My cousins know all the best restaurants.  The following photo is one I'd have never thought I'd ever take.  It's a mural on the wall of the ladies' room in Antonietta's in Blairsville, GA.  It's a great restaurant, I must say, but who would have ever thought to disguise a vent so cleverly??

After driving through the National Forest, we came upon this wonderful old bridge.

I don't know if it exactly qualifies as a piano bridge, but it's very small and rattles quite a bit.  However, the views from it are awesome!
Upstream, I could see a man fly fishing.  I've never actually seen anyone fly fish before.  It's fascinating, but I don't think it's my sport!

Day 7 - Johnson City, TN
On day 6, we left my cousin's house, heading to Johnson City, TN.  I've wanted to visit my great-great-great-great-great-great-grandfather's farm, the Tipton-Haynes Historic Site.  My parents visited it several years ago and told me about it.  We got there too late to visit the site, so we spent the night and visited the site the next day.  Dad forgot to get a photo of COL John Tipton's grave when he was there, so I insisted we find the cemetery and get a photo.  COL Tipton had quite a bit to do with the founding of Tennessee as a state.  Apparently, he was a strong-minded, rather colorful old character.  I do love his home and am proud to call him one of my ancestors.
Tipton-Haynes Farm
We got to share the site with several classes of second-graders.  Even so, the staff of the site was very kind to us.  I'm especially interested in an overshot coverlet in the museum.  I'm working on figuring out the draft and hope to have a sample woven before too long!

And yes, we saw the cemetery.  What a quiet, beautiful place!
COL John Tipton's Grave
The grave is at the lower right of the photo.  The marker is hard to see as it's sideways to the photo.  They aren't really sure which of the two (or possibly three) graves there is COL Tipton's.  He is buried alongside at least his second wife.  I'm descended from his first wife who may or may not be buried there.  It's such a beautiful place, though!

After leaving Johnson City, we drove through Pigeon Forge and Gatlinburg on our way to drive through the Sequatchie Valley.  My mother's family lived there and migrated from there to Mississippi.  Okay, just forget Pigeon Forge and Gatlinburg.  For years I've wanted to visit the big October craft fair in Gatlinburg.  No.  The place is so heavily commercialized, it just isn't fun at all. However, after fighting 10 mile-an-hour traffic through both cities, we did get to drive through the Smokies.  Again, a beautiful, beautiful place!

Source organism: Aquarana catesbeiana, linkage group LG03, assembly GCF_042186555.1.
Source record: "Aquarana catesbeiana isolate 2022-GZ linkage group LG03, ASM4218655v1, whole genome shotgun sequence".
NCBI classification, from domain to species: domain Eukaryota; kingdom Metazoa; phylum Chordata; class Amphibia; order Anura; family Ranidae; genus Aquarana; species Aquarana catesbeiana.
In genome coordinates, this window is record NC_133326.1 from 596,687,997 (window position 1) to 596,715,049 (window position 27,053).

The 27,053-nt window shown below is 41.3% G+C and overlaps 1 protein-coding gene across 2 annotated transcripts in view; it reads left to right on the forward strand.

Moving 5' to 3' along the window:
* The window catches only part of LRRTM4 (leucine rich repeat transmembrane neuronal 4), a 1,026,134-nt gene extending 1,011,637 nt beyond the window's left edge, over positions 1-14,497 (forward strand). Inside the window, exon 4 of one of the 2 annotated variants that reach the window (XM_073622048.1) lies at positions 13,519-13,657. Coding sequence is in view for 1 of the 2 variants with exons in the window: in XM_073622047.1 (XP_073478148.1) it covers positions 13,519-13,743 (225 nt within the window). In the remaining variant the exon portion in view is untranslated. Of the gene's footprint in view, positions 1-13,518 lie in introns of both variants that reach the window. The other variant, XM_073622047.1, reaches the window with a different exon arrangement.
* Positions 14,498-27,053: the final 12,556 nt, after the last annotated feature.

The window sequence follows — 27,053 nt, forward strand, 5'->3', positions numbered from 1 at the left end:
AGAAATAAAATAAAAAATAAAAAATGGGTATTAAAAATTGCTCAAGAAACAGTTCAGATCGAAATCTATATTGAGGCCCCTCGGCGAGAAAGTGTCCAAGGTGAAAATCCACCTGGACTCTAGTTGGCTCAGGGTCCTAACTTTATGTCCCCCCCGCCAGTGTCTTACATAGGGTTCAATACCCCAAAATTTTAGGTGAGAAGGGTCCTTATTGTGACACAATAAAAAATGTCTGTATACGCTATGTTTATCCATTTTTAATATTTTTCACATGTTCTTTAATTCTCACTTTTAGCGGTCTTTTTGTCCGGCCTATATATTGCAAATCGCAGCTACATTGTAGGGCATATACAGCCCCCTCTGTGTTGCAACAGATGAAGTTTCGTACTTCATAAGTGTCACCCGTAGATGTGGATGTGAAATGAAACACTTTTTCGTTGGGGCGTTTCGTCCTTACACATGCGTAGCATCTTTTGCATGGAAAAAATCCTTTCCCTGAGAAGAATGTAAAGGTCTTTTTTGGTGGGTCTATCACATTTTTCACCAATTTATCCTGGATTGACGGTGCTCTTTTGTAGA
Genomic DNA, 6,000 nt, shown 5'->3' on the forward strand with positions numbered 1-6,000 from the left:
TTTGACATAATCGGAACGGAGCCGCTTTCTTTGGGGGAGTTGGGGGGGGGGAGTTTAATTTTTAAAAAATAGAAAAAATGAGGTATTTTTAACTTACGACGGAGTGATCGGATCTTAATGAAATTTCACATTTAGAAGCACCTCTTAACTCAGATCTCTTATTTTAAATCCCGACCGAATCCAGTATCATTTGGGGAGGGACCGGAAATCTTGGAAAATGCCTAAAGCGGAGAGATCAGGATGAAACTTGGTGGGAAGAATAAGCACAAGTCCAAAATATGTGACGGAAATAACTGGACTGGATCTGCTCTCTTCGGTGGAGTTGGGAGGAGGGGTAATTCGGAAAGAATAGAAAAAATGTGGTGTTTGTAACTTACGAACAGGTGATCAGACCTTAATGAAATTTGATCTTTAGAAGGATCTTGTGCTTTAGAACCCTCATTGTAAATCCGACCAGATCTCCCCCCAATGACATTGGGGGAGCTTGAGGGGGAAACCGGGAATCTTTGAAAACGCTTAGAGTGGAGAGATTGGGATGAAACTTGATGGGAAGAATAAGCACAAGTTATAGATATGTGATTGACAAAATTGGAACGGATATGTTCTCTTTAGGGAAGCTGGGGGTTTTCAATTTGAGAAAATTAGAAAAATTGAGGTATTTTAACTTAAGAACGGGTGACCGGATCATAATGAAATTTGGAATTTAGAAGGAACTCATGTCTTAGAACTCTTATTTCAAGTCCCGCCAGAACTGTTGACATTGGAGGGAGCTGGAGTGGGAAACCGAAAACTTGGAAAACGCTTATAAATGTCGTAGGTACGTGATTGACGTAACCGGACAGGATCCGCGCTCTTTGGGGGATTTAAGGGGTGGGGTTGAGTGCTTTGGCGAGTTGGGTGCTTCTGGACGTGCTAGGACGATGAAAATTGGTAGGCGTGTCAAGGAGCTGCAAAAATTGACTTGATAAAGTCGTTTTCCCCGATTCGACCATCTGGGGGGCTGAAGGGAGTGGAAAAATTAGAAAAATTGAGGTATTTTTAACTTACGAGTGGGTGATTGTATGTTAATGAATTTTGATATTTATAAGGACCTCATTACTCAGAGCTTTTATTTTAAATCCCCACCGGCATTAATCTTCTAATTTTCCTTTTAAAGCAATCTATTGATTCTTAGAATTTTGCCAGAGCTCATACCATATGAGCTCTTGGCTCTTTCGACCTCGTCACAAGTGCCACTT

The photos need no commentary!

Sadly, by the time we got to the Sequatchie Valley, it was dark, so I didn't get to see it.  After a rather grueling trip across lots of mountain passes and up (and down!) Signal Mountain into Chattanooga, we couldn't seem to find a hotel for the night.  We finally found a Days Inn in Trenton, GA.  Trenton is in the extreme northwest corner of the state.  I didn't even know it was there, but they had a hotel with two rooms remaining, and we got those!

The next two days were the long drive back to San Antonio.  Day 8 was distinguished by crossing five states in one day.  Okay, we were almost out of Georgia when we started and we spent the night in Tyler, Texas, but that's still quite a bit of driving!  Day 9 brought us home to San Antonio.  The worst part of the drive?  IH-35 between Roundrock, north of Austin, and home.  The traffic was awful!

But this was a wonderful trip and one I look forward to making again sometime.

Since this trip, I've been staying home and am back to my looms again.  But that's a story for the next post!

No comments:

Post a Comment